Think that FROM only specifies tables in an SQL statement? Think again … When I first began to work with SQL, I saw the FROM clause as the simplest part of any query. You’d put only one table there, or may be two or more tables in the case of a join. That was all I thought about the FROM clause in those days. As I began to learn more about SQL, I discovered that there are a lot of techniques that can be used in a FROM.
We’ve already covered how to use the GROUP BY clause and some aggregation functions like SUM(), AVG(), MAX(), MIN(), COUNT(). In this article, we will explain how the GROUP BY clause works when NULL values are involved. We will also explain about using NULLs with the ORDER BY clause. In SQL, NULL is a special marker used to indicate that a data value does not exist in the database. For more details, check out Wikipedia’s explanation of NULL in SQL.
NULLs are necessary in relational databases, and learning to use them is fundamental to SQL success. However, NULLs should also be handled with care, as we explain in this post. In relational databases, we don’t always have a value to put in a column. For example, suppose we have a table called “persons” that has “first_name”, “last_name”, “birth_date” and “marriage_date” columns. What value will we store in the “marriage_date” column for single persons?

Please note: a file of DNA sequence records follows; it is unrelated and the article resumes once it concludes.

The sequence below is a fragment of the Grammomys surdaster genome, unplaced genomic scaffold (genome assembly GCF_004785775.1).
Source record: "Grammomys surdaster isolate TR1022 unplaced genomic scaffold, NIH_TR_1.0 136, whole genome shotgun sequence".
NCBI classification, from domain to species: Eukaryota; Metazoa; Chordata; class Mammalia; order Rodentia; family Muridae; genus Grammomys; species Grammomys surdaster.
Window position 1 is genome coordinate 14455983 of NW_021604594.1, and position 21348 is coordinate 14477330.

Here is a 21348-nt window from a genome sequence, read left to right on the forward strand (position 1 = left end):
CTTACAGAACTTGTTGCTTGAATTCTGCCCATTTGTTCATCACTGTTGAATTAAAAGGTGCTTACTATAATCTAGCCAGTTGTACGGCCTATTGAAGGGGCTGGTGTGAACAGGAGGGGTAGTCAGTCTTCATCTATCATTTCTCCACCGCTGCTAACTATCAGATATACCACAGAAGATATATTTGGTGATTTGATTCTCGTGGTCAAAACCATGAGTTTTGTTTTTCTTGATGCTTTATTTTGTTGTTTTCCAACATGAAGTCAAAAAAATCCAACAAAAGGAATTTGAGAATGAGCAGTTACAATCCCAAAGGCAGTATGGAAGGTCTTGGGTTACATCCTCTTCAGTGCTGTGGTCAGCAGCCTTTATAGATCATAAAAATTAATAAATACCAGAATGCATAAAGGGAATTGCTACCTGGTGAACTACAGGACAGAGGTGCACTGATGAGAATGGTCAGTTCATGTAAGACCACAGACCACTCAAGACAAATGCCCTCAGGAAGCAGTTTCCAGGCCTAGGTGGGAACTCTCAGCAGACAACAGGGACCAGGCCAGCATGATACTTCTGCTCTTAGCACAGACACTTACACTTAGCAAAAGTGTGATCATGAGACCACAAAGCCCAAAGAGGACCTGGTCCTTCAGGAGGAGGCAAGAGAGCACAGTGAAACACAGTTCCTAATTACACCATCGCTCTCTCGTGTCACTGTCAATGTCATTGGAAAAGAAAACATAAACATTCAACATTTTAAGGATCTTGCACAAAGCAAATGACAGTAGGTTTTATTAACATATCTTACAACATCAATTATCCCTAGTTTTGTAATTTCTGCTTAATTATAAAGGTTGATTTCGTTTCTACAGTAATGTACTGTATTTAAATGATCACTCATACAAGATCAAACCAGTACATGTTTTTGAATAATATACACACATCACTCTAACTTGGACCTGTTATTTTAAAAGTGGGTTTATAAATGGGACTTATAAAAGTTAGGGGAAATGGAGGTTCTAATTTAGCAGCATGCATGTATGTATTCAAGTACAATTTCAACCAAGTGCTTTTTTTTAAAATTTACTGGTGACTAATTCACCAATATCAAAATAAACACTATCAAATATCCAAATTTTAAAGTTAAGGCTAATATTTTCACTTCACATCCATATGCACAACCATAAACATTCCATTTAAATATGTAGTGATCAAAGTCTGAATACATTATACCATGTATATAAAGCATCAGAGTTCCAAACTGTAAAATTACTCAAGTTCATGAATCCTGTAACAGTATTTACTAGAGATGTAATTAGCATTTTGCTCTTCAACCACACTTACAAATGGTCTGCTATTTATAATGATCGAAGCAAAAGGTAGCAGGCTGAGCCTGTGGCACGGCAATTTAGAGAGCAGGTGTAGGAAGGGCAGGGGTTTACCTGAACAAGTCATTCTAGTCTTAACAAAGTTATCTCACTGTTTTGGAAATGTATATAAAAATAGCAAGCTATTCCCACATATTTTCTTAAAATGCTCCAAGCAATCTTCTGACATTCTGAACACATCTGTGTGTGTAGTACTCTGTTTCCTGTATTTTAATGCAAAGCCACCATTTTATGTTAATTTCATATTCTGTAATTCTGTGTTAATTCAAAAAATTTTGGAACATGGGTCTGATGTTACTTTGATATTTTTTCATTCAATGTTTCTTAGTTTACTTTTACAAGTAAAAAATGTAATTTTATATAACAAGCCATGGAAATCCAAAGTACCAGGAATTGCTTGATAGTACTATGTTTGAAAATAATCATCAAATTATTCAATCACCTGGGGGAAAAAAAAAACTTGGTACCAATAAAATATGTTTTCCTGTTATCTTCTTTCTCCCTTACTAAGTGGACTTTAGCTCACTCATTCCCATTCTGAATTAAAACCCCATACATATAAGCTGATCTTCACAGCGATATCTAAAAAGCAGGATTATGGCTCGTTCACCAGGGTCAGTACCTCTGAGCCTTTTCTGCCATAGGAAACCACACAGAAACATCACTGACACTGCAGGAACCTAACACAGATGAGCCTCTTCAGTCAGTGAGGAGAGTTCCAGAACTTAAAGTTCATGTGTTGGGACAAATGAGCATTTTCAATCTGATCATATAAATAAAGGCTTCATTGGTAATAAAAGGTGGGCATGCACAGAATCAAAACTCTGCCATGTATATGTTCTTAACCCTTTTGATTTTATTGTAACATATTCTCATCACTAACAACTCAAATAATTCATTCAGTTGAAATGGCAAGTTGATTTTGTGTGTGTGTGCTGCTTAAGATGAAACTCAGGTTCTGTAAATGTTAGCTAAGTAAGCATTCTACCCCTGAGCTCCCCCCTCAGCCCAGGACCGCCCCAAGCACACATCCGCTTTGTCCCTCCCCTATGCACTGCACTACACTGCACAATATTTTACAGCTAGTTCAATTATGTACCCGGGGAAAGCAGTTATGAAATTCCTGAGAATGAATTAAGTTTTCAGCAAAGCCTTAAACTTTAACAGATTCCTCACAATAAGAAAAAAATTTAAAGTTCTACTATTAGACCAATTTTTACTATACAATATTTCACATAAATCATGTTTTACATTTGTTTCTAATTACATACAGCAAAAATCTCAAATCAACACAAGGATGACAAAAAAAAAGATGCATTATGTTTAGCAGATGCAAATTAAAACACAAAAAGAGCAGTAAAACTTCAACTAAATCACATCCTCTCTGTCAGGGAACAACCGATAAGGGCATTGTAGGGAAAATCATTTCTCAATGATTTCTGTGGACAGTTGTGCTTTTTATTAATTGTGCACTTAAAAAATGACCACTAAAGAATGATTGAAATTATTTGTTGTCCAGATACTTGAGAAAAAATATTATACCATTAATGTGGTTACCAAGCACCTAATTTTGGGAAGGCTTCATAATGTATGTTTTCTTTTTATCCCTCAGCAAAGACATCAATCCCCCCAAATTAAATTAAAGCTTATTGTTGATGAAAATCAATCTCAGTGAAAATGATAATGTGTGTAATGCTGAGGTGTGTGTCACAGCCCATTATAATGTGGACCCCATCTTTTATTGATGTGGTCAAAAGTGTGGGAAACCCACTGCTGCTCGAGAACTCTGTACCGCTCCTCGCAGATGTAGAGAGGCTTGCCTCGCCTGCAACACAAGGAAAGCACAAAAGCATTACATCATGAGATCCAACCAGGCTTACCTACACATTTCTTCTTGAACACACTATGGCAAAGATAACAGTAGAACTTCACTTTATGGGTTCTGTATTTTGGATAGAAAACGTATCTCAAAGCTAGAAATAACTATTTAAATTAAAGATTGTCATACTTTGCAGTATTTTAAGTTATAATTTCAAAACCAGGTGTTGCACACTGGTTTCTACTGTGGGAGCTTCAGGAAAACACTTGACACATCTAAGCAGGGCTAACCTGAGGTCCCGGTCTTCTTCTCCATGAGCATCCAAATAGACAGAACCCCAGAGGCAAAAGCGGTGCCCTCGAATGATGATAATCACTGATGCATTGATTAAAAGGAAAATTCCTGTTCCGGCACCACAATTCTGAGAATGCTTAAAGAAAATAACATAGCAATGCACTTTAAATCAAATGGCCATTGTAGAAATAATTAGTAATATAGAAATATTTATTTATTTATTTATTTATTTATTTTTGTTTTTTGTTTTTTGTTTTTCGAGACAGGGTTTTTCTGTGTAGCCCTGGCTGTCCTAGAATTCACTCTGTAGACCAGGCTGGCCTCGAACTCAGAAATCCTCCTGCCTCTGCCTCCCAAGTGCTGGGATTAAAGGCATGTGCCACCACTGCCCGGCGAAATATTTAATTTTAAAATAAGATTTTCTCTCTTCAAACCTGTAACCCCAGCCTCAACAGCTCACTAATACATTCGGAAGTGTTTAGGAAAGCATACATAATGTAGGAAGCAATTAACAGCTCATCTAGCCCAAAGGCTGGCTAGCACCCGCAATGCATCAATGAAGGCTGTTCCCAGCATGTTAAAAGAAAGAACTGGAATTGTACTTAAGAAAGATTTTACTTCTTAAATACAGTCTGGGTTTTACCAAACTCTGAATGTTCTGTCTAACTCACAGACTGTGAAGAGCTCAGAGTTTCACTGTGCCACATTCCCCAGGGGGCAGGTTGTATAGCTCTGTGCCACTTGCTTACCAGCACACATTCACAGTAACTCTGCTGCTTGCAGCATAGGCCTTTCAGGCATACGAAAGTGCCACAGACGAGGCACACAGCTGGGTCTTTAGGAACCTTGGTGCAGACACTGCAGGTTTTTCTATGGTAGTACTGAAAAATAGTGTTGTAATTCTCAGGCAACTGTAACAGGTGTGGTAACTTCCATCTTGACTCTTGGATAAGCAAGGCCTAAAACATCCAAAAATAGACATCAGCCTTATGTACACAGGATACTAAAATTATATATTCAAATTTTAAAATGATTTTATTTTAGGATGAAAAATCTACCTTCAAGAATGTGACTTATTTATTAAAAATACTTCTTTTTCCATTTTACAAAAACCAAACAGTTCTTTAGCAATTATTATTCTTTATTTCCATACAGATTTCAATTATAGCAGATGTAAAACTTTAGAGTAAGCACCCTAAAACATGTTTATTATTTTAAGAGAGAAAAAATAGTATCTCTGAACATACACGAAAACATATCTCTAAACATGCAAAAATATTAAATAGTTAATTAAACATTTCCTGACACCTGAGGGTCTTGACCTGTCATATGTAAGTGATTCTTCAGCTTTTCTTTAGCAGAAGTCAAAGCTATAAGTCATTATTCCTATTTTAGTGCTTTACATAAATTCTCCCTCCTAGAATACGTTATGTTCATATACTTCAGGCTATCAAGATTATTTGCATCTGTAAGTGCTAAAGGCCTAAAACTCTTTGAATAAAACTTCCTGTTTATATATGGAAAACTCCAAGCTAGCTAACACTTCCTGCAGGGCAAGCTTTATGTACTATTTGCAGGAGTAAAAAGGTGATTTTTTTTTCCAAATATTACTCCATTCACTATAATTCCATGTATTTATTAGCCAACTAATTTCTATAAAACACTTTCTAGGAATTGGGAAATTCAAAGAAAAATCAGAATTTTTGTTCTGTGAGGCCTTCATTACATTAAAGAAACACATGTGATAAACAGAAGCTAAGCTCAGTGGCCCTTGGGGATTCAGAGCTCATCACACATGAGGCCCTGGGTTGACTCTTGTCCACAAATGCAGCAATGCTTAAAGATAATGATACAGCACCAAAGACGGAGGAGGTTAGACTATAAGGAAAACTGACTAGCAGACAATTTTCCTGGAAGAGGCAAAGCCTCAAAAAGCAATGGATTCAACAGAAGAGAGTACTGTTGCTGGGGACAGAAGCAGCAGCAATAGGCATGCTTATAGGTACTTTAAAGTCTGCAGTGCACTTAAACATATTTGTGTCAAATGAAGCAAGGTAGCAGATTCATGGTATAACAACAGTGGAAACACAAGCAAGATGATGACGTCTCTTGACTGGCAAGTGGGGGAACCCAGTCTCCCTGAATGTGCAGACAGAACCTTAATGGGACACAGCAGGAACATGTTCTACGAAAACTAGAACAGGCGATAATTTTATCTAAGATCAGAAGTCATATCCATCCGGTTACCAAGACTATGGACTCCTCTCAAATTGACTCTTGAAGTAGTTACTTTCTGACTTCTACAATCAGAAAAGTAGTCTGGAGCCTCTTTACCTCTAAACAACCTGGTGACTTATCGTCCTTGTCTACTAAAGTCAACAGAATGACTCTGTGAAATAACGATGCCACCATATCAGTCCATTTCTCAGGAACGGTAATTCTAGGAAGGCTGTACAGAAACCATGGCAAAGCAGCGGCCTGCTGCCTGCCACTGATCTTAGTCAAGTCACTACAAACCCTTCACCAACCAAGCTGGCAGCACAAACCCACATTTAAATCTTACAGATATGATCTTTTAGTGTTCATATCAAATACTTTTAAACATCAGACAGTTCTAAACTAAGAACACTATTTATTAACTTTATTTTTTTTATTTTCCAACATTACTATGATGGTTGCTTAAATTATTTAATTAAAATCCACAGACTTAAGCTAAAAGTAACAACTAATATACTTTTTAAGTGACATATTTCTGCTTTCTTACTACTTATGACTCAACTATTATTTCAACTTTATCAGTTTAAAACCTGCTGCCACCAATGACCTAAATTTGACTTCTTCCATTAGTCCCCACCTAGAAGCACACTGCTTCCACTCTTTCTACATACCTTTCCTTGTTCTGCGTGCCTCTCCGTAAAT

Relational databases support several date and time data types. In this article, we’ll look at several arithmetic operations we can do on these types. These operations are logical and understandable, even for the beginning SQL coder. Let’s first briefly explain the main data types used for dates and times. Keep in mind that data types may differ by database engine, so check your database documentation for specifics before you start working with them.
Correlated subqueries are the only way to solve some SQL statements. But they can be very slow. In this post, we’ll talk about why, how, and when to use them. Subqueries are an important resource for increasing the expressive power of SQL. If you haven’t read our previous article, subqueries are simply a SELECT statement inside another SELECT. We can use them in different places inside a SELECT, such as in the WHERE, HAVING, or FROM clauses.
The article describes what a subquery is and what these useful statements look like. We will cover basic examples with the IN, EXISTS, ANY, and ALL operators, look at subqueries in from and where clauses, and explore the difference between correlated and nested subqueries. First, let’s start with an example database. To present some of these statements we need to have an example table and fill it with some data.